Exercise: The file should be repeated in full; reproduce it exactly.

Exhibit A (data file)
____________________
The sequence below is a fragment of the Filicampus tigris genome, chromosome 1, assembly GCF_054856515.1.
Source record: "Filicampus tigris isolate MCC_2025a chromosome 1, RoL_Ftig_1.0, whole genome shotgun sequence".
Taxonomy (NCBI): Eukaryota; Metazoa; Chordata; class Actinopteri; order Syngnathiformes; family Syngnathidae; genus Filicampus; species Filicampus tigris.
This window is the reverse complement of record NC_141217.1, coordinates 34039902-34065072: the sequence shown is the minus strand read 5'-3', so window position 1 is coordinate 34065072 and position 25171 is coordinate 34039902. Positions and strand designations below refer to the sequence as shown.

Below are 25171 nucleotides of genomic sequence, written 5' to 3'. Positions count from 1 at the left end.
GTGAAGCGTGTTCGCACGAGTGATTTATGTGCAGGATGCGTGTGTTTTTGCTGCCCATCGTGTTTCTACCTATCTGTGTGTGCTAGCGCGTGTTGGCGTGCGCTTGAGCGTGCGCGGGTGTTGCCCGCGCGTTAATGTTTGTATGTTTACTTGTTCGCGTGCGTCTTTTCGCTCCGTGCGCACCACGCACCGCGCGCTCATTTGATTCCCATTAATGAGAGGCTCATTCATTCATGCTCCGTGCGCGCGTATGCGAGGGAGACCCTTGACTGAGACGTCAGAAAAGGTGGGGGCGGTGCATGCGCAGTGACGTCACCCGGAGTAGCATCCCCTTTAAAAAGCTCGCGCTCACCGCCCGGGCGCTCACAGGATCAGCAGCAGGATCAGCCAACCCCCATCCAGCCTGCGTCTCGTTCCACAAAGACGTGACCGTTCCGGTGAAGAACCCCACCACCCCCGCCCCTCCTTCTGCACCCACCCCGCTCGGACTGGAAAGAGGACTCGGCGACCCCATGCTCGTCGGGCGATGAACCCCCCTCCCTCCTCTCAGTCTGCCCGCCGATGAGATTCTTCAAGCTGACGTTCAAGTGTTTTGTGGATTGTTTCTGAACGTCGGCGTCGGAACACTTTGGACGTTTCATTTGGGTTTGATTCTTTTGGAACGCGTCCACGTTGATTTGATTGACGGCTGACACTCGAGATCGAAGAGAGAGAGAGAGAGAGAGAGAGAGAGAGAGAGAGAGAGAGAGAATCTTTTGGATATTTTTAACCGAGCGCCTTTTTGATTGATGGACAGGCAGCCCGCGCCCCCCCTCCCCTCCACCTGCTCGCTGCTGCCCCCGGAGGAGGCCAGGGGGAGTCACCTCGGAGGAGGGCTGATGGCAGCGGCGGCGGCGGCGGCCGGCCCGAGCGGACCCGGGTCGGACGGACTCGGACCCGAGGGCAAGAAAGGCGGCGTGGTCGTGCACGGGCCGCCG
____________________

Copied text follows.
The sequence below is a fragment of the Filicampus tigris genome, chromosome 1, assembly GCF_054856515.1.
Source record: "Filicampus tigris isolate MCC_2025a chromosome 1, RoL_Ftig_1.0, whole genome shotgun sequence".
Taxonomy (NCBI): Eukaryota; Metazoa; Chordata; class Actinopteri; order Syngnathiformes; family Syngnathidae; genus Filicampus; species Filicampus tigris.
This window is the reverse complement of record NC_141217.1, coordinates 34039902-34065072: the sequence shown is the minus strand read 5'-3', so window position 1 is coordinate 34065072 and position 25171 is coordinate 34039902. Positions and strand designations below refer to the sequence as shown.

Below are 25171 nucleotides of genomic sequence, written 5' to 3'. Positions count from 1 at the left end.
GTGAAGCGTGTTCGCACGAGTGATTTATGTGCAGGATGCGTGTGTTTTTGCTGCCCATCGTGTTTCTACCTATCTGTGTGTGCTAGCGCGTGTTGGCGTGCGCTTGAGCGTGCGCGGGTGTTGCCCGCGCGTTAATGTTTGTATGTTTACTTGTTCGCGTGCGTCTTTTCGCTCCGTGCGCACCACGCACCGCGCGCTCATTTGATTCCCATTAATGAGAGGCTCATTCATTCATGCTCCGTGCGCGCGTATGCGAGGGAGACCCTTGACTGAGACGTCAGAAAAGGTGGGGGCGGTGCATGCGCAGTGACGTCACCCGGAGTAGCATCCCCTTTAAAAAGCTCGCGCTCACCGCCCGGGCGCTCACAGGATCAGCAGCAGGATCAGCCAACCCCCATCCAGCCTGCGTCTCGTTCCACAAAGACGTGACCGTTCCGGTGAAGAACCCCACCACCCCCGCCCCTCCTTCTGCACCCACCCCGCTCGGACTGGAAAGAGGACTCGGCGACCCCATGCTCGTCGGGCGATGAACCCCCCTCCCTCCTCTCAGTCTGCCCGCCGATGAGATTCTTCAAGCTGACGTTCAAGTGTTTTGTGGATTGTTTCTGAACGTCGGCGTCGGAACACTTTGGACGTTTCATTTGGGTTTGATTCTTTTGGAACGCGTCCACGTTGATTTGATTGACGGCTGACACTCGAGATCGAAGAGAGAGAGAGAGAGAGAGAGAGAGAGAGAGAGAGAGAGAGAGAATCTTTTGGATATTTTTAACCGAGCGCCTTTTTGATTGATGGACAGGCAGCCCGCGCCCCCCCTCCCCTCCACCTGCTCGCTGCTGCCCCCGGAGGAGGCCAGGGGGAGTCACCTCGGAGGAGGGCTGATGGCAGCGGCGGCGGCGGCGGCCGGCCCGAGCGGACCCGGGTCGGACGGACTCGGACCCGAGGGCAAGAAAGGCGGCGTGGTCGTGCACGGGCCGCCG